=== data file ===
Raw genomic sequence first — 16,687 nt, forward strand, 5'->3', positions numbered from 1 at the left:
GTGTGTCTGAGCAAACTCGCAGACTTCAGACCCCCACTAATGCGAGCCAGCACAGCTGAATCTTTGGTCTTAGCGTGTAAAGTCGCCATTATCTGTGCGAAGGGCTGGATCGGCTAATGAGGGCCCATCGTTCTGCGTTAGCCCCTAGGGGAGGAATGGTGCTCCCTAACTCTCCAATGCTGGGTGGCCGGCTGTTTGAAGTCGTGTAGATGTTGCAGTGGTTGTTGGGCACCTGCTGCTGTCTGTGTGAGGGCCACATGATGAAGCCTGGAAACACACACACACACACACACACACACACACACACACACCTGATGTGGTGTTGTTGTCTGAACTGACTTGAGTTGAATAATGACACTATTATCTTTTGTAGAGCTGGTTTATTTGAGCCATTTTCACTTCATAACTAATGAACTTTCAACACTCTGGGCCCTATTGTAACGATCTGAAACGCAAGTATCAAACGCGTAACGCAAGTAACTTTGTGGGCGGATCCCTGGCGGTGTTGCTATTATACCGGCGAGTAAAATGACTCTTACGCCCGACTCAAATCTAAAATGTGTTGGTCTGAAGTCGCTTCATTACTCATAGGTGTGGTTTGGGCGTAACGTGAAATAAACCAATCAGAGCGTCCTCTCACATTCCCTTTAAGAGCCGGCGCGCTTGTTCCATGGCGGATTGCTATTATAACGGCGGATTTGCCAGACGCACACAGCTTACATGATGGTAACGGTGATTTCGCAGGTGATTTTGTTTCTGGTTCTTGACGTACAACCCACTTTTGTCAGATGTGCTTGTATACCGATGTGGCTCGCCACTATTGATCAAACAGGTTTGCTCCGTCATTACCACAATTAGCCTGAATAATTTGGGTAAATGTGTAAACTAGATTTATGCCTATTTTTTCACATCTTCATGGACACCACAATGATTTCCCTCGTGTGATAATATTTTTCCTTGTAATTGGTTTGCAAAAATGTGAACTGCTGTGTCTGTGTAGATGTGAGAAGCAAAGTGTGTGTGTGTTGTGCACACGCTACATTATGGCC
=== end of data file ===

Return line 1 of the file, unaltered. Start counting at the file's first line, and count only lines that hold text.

Raw genomic sequence first — 16,687 nt, forward strand, 5'->3', positions numbered from 1 at the left: